In total numbers, impressed seamen were second only to enslaved Africans as the largest group of forced laborers in the eighteenth century. In The Evil Necessity, Denver Brunsman describes in vivid detail the experience of impressment for Atlantic seafarers and their families. Forced service robbed approximately 250,000 mariners of their livelihoods, and, not infrequently, their lives, while also devastating Atlantic seaport communities and the loved ones left behind. Press gangs, consisting of a navy officer backed by sailors and occasionally local toughs, often used violence or the threat of violence to supply the manpower necessary to maintain British naval supremacy. But impressment helped to unite Britain and its Atlantic coastal territories in a common system of maritime defense unmatched by any other European empire.


Who am I?

Since the publication of my first book in 1988, my emphasis has always been on history as “story.” That is, the stories of men and women in past centuries with whom we share a common humanity but who faced challenges very different from our own. My goal is to bring their stories to as wide an audience as possible. Whether they describe Newfoundland fisherman in the 17th-century North Atlantic, expatriate Irish men and women in 18th-century Bordeaux, or colonial New Yorkers defying British authority on the eve of the American Revolution, the common theme is the impact of trade and the sea on the lives of ordinary people.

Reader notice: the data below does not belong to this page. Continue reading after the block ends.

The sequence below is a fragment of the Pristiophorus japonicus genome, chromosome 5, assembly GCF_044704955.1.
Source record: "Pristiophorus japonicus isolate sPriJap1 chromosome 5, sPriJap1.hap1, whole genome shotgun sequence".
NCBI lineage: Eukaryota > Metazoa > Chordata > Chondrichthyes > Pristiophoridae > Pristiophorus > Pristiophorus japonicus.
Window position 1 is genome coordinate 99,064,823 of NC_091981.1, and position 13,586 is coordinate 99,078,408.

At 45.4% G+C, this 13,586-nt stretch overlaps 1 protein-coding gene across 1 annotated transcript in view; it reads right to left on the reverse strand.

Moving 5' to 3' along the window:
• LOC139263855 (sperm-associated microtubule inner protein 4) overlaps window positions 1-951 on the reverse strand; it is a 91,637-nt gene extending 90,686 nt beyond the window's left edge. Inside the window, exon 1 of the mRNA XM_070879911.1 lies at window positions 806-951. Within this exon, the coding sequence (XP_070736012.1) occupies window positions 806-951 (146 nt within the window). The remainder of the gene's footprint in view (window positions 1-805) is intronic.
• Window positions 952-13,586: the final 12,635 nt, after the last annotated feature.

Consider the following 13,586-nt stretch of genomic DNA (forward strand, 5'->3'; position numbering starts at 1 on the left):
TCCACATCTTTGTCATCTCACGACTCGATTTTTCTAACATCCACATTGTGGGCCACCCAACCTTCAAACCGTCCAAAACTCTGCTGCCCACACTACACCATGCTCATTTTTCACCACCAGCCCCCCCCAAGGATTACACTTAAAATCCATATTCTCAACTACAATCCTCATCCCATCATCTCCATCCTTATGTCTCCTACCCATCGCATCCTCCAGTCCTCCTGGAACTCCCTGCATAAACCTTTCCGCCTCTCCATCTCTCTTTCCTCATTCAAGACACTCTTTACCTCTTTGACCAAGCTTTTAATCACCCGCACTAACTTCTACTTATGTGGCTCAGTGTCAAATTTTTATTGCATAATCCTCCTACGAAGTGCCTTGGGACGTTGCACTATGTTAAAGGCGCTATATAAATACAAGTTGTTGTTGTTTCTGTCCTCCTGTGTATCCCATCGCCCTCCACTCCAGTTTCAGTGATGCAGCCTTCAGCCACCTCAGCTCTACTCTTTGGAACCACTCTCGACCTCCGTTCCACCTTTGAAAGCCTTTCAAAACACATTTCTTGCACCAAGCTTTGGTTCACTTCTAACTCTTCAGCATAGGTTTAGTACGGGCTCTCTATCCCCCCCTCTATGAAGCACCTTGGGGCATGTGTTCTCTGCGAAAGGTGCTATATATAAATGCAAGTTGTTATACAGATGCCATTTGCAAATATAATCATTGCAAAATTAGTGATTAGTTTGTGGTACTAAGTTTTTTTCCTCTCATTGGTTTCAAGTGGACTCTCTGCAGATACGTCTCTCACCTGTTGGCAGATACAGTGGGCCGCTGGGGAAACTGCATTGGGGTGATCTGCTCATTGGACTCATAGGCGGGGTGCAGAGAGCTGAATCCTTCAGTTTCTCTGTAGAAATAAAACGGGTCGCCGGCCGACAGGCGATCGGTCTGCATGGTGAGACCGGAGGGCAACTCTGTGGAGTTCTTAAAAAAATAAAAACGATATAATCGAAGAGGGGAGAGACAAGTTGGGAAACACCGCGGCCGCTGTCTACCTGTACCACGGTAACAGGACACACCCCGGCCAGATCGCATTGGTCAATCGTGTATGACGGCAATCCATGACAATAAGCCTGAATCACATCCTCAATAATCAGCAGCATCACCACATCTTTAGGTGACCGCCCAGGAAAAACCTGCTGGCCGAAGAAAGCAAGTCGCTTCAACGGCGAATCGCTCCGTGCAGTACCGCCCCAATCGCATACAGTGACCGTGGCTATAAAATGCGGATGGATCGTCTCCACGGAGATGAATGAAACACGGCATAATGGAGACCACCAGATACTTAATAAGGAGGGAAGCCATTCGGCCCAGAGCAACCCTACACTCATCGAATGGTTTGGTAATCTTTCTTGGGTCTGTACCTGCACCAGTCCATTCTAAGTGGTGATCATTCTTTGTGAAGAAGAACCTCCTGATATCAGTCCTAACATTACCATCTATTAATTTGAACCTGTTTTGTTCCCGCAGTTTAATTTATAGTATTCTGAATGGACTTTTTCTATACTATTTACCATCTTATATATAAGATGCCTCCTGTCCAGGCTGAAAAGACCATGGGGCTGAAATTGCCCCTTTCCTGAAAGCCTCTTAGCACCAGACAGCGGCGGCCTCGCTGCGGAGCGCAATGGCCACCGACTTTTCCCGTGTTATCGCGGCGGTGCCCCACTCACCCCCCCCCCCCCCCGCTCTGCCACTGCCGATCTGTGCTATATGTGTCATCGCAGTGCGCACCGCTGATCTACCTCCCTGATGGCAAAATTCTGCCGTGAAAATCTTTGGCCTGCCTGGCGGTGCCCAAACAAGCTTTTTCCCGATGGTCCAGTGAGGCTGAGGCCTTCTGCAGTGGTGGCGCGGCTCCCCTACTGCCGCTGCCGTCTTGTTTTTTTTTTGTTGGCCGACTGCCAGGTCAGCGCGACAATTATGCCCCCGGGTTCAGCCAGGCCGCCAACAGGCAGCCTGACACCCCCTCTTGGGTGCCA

I wrote...

Defying Empire: Trading with the Enemy in Colonial New York

By Thomas M. Truxes,

Book cover of Defying Empire: Trading with the Enemy in Colonial New York

What is my book about?

Defying Empire reveals the story of the bold New York City merchants who engaged in forbidden trade with the French enemy during the Seven Years’ War — together with the fate of the lone informer who dared challenge them. Ignoring British prohibitions designed to end North America’s wartime trade with the French, New York’s merchant elite conducted a thriving business in the French West Indies, insisting that their behavior was protected by long practice and British commercial law. But the government in London viewed it as treachery, and its subsequent efforts to discipline North American commerce inflamed the colonists. Through fast-moving events and unforgettable characters, historian Thomas M. Truxes brings eighteenth-century New York and the Atlantic world to life.